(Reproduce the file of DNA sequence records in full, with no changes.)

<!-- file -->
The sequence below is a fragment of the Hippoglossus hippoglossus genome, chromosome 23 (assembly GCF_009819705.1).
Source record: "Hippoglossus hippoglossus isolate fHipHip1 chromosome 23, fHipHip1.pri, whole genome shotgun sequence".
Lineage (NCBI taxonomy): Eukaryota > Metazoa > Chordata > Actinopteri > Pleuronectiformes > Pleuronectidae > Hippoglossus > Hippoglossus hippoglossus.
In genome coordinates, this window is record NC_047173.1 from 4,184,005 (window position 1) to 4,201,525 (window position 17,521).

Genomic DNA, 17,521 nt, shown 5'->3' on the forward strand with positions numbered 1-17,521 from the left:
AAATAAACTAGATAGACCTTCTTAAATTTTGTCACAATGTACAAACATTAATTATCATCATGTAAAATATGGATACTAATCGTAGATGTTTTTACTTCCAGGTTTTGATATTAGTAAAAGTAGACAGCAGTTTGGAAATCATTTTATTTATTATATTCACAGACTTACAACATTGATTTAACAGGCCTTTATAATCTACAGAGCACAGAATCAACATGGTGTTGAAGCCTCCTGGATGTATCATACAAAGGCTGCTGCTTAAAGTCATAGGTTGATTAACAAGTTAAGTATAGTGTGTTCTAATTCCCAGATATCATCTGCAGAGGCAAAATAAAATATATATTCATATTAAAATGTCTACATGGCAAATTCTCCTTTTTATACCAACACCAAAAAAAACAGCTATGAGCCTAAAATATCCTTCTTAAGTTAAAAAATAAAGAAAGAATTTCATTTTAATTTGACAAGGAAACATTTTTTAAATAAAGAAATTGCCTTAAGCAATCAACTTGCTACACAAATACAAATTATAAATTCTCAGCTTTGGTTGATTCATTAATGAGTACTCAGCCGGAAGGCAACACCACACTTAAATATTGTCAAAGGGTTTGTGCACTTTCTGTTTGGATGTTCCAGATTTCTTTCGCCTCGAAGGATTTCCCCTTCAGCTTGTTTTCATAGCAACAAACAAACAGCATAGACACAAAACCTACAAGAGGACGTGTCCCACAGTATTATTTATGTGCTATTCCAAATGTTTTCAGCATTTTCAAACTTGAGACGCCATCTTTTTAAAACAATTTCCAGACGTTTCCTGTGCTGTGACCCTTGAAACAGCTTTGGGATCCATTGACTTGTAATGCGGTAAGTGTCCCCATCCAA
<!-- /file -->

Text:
The sequence below is a fragment of the Hippoglossus hippoglossus genome, chromosome 23 (assembly GCF_009819705.1).
Source record: "Hippoglossus hippoglossus isolate fHipHip1 chromosome 23, fHipHip1.pri, whole genome shotgun sequence".
Lineage (NCBI taxonomy): Eukaryota > Metazoa > Chordata > Actinopteri > Pleuronectiformes > Pleuronectidae > Hippoglossus > Hippoglossus hippoglossus.
In genome coordinates, this window is record NC_047173.1 from 4,184,005 (window position 1) to 4,201,525 (window position 17,521).

Genomic DNA, 17,521 nt, shown 5'->3' on the forward strand with positions numbered 1-17,521 from the left:
AAATAAACTAGATAGACCTTCTTAAATTTTGTCACAATGTACAAACATTAATTATCATCATGTAAAATATGGATACTAATCGTAGATGTTTTTACTTCCAGGTTTTGATATTAGTAAAAGTAGACAGCAGTTTGGAAATCATTTTATTTATTATATTCACAGACTTACAACATTGATTTAACAGGCCTTTATAATCTACAGAGCACAGAATCAACATGGTGTTGAAGCCTCCTGGATGTATCATACAAAGGCTGCTGCTTAAAGTCATAGGTTGATTAACAAGTTAAGTATAGTGTGTTCTAATTCCCAGATATCATCTGCAGAGGCAAAATAAAATATATATTCATATTAAAATGTCTACATGGCAAATTCTCCTTTTTATACCAACACCAAAAAAAACAGCTATGAGCCTAAAATATCCTTCTTAAGTTAAAAAATAAAGAAAGAATTTCATTTTAATTTGACAAGGAAACATTTTTTAAATAAAGAAATTGCCTTAAGCAATCAACTTGCTACACAAATACAAATTATAAATTCTCAGCTTTGGTTGATTCATTAATGAGTACTCAGCCGGAAGGCAACACCACACTTAAATATTGTCAAAGGGTTTGTGCACTTTCTGTTTGGATGTTCCAGATTTCTTTCGCCTCGAAGGATTTCCCCTTCAGCTTGTTTTCATAGCAACAAACAAACAGCATAGACACAAAACCTACAAGAGGACGTGTCCCACAGTATTATTTATGTGCTATTCCAAATGTTTTCAGCATTTTCAAACTTGAGACGCCATCTTTTTAAAACAATTTCCAGACGTTTCCTGTGCTGTGACCCTTGAAACAGCTTTGGGATCCATTGACTTGTAATGCGGTAAGTGTCCCCATCCAA